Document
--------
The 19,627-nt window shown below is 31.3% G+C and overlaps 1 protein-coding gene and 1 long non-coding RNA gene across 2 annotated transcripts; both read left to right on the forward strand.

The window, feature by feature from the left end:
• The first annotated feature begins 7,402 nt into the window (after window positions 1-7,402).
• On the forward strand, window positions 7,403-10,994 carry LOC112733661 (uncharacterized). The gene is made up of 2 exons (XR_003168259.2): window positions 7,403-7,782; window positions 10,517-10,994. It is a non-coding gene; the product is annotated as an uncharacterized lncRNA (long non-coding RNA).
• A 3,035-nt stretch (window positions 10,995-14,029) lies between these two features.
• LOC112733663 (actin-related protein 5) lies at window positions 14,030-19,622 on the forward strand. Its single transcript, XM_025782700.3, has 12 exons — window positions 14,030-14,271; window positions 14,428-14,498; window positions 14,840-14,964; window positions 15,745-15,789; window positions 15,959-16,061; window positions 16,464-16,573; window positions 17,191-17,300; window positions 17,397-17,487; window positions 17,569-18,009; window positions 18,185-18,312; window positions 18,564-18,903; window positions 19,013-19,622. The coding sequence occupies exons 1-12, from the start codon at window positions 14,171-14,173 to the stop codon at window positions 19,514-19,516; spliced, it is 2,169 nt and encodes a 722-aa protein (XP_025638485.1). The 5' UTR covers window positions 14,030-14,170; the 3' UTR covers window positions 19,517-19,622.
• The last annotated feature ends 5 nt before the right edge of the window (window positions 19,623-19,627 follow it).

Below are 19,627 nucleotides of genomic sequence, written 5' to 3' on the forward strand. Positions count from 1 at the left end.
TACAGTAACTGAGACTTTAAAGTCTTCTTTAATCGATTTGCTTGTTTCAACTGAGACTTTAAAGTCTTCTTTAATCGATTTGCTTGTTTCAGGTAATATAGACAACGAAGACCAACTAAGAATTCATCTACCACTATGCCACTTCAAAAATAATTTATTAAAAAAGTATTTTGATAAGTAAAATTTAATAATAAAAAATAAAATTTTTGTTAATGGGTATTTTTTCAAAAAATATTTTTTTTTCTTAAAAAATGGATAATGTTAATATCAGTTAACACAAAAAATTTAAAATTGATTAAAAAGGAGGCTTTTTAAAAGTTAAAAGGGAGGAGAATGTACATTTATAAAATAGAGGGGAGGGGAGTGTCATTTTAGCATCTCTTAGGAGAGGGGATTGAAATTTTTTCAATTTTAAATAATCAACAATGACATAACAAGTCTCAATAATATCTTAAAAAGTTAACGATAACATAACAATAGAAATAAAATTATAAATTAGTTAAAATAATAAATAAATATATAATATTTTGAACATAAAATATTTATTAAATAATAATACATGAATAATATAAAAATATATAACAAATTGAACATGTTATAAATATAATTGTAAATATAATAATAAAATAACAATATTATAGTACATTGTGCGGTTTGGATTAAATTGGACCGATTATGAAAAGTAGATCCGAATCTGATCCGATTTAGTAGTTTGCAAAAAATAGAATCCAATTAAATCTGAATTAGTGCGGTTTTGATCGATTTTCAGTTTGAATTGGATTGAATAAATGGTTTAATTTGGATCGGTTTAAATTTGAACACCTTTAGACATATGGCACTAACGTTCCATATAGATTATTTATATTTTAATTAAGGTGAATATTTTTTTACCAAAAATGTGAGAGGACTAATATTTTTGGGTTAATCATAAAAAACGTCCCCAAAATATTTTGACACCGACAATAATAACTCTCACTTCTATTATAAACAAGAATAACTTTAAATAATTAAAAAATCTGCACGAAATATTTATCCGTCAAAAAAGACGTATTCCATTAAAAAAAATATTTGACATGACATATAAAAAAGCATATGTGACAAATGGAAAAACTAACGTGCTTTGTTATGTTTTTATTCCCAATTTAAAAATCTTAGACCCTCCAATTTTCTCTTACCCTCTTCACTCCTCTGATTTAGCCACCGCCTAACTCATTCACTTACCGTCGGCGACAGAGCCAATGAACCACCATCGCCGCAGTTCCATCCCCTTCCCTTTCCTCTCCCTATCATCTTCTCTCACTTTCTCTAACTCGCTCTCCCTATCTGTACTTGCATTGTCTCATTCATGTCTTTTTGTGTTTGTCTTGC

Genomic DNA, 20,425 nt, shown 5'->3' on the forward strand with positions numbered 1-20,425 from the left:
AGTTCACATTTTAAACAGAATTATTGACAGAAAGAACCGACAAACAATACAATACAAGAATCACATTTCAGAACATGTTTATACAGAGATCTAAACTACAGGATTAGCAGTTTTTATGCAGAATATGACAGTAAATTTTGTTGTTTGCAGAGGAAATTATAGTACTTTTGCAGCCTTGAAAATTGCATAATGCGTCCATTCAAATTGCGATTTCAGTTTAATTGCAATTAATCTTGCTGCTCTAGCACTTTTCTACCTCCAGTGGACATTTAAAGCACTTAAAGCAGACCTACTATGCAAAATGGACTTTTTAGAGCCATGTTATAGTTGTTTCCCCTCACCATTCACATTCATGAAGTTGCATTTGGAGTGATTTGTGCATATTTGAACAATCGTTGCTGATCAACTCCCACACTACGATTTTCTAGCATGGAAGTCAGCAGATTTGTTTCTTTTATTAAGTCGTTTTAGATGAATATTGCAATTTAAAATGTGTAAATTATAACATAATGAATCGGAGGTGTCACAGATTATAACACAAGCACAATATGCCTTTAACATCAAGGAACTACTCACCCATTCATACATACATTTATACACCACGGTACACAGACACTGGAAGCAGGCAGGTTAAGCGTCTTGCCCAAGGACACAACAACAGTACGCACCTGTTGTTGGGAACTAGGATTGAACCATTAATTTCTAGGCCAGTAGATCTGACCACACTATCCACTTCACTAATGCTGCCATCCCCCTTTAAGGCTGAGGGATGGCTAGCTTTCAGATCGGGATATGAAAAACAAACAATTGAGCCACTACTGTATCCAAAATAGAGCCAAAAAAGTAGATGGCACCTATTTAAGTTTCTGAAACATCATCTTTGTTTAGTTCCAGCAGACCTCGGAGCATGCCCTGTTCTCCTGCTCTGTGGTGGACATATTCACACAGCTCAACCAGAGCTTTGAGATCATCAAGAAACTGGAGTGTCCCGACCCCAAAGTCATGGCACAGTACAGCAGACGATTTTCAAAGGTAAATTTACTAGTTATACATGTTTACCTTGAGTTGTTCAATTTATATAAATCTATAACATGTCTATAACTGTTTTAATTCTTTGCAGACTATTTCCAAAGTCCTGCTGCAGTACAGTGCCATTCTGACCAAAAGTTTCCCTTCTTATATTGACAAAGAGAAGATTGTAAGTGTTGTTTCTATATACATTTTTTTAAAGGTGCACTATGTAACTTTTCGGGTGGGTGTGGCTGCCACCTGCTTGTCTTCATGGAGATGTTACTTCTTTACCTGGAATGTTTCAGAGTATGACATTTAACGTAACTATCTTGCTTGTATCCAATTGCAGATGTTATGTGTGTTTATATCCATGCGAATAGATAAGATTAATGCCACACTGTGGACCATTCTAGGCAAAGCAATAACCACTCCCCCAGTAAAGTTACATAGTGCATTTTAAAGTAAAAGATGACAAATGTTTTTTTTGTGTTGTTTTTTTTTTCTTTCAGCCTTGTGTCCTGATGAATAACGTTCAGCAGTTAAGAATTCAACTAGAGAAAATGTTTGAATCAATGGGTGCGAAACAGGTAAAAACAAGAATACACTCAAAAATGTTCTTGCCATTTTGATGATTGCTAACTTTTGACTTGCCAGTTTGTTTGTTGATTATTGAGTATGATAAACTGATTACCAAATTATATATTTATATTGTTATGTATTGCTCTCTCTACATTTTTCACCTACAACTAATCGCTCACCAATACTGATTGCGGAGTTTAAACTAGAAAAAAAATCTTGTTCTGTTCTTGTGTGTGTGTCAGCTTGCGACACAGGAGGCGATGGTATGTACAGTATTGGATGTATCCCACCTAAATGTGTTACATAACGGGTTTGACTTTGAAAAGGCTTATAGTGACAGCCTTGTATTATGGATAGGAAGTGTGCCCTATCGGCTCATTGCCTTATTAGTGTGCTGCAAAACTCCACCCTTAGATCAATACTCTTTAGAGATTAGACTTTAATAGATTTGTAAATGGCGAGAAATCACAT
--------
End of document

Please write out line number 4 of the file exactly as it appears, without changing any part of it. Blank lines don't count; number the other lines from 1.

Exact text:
• On the forward strand, window positions 7,403-10,994 carry LOC112733661 (uncharacterized). The gene is made up of 2 exons (XR_003168259.2): window positions 7,403-7,782; window positions 10,517-10,994. It is a non-coding gene; the product is annotated as an uncharacterized lncRNA (long non-coding RNA).